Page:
THERE’S A GIRL IN MY SOUP

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There's a Girl in My Soup Cover Does success equal happiness? Well, it only stands to reason, that if you do have the cash to splash, then you must be able to find a beaux to show. Correct? Err – only if these people think so – Director: Roy Boulting; and Actors: Peter Sellers, Goldie Hawn, and Tony Britton – particularly for 95-minutes in 1970.


There's a Girl in My Soup


THE STORY:
Forty something man about town, Robert Danvers (Peter Sellers), is a very lucky man indeed. He has a successful career as a television presenter on a prime time cookery show. He owns a luxurious penthouse situated in a trendy part of London. And on top of that, he also has a way with the women that is just tantalising to the touch. Heck, even his publisher, Andrew Hunter (Tony Britton) likes him!

However, one night, by chance of fate, Robert crosses path a very pretty lady called Marion (Goldie Hawn).

Now, unlike Robert, Marion does not own her own home – she is younger than he is – and, unfortunately for her, her luck with the men is somewhat to be desired, particularly when she finds out that her boyfriend, Jimmy (Nicky Henson), has cheated on her with someone else.

So what do you think happens when Robert and Marion meet up, huh? Well, at first, there encounter is somewhat strained – because Marion is peculiarly confrontational with Robert, and her ex-boyfriend, Jimmy, is not too nice to him either.

Nevertheless, over time, both Robert and Marion manage to find some common ground with each other – i.e. nookie – and together, they head on over to France, due to a work commitment that Robert has to tender to.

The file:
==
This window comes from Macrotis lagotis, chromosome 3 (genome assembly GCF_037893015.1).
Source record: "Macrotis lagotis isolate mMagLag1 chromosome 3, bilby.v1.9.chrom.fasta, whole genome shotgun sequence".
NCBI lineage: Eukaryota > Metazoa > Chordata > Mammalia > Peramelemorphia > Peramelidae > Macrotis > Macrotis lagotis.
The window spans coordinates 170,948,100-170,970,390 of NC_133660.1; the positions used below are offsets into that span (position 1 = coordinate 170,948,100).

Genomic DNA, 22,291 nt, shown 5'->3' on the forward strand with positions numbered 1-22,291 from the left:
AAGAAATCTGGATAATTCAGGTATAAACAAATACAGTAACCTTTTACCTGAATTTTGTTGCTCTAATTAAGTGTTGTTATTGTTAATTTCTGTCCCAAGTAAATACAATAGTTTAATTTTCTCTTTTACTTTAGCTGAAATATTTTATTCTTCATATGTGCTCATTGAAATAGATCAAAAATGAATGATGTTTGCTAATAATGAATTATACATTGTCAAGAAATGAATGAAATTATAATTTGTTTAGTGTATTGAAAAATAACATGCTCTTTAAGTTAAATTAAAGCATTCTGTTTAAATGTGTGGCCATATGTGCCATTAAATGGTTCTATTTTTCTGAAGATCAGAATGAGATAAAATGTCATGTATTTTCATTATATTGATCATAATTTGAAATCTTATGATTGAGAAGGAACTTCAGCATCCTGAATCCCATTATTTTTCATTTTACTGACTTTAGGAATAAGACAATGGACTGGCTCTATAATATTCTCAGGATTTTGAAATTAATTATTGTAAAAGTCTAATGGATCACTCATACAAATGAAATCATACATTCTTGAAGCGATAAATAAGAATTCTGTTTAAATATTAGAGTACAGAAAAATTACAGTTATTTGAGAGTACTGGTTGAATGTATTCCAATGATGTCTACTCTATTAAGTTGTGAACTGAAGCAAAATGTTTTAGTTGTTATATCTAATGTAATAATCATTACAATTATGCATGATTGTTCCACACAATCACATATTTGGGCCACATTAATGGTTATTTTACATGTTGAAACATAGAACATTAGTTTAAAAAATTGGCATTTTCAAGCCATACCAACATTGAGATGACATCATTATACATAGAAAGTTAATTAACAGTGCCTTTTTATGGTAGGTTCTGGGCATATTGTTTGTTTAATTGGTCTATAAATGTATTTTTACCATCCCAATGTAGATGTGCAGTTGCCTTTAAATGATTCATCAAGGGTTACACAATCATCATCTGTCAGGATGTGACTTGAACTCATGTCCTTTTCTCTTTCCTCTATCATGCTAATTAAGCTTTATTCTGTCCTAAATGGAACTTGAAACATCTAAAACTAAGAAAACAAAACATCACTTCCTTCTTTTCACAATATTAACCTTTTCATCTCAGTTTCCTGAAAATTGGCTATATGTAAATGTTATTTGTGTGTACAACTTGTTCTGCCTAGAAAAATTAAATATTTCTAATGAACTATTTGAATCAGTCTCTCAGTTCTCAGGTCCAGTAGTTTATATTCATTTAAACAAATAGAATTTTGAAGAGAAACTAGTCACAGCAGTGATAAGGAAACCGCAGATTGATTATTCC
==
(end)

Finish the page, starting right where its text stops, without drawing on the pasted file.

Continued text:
In France, Marion gets drunk – Robert gets wet – and even when Marion instigates a jovial ploy, insinuating that they are both married, things seems to work out for the best at the end.

Or does it? Because upon there return to London, the media find out about Robert and Marion's 'farcical' union, and they broadcasts it for all in sundry to see. Therefore, that is why what next transpires is a rather sordid affair all in all – as packs are made – ploy are played – and hearts are broken when a gambit is relayed.

Or is it? 




THE REVIEW:
Now to paraphrase a quote brandished though out ‘There’s a Girl in My Soup’ by Peter Sellers – my god, this film is lovely. And why is it lovely? Well, for a start, Peter Sellers and Goldie Hawn are in it, and together they really do justice to this film. Peter puts on a show with his debonair performance of a man who loves to penetrate the opposite sex whenever he can. And as for Goldie – sigh – she is just lovely as lovely can be. 


Peter and Goldie in There's a Girl in My Soup


Moreover, this movie relays a rather poignant parable concerning the after-effects of the sixties promiscutive society, all filtered through a personal tale relating to two peoples dilemmas, about their own station in life. Just like the Michael Caine film, ‘Alfie’, this film projects the same type of dichotomy that some people had to go though, just so they could realize that ‘shagging around’ does have its drawbacks. Unlike ‘Alfie’ though, it does it with a wry wink at conformity, and an overt pretext that is ‘of it’s time’.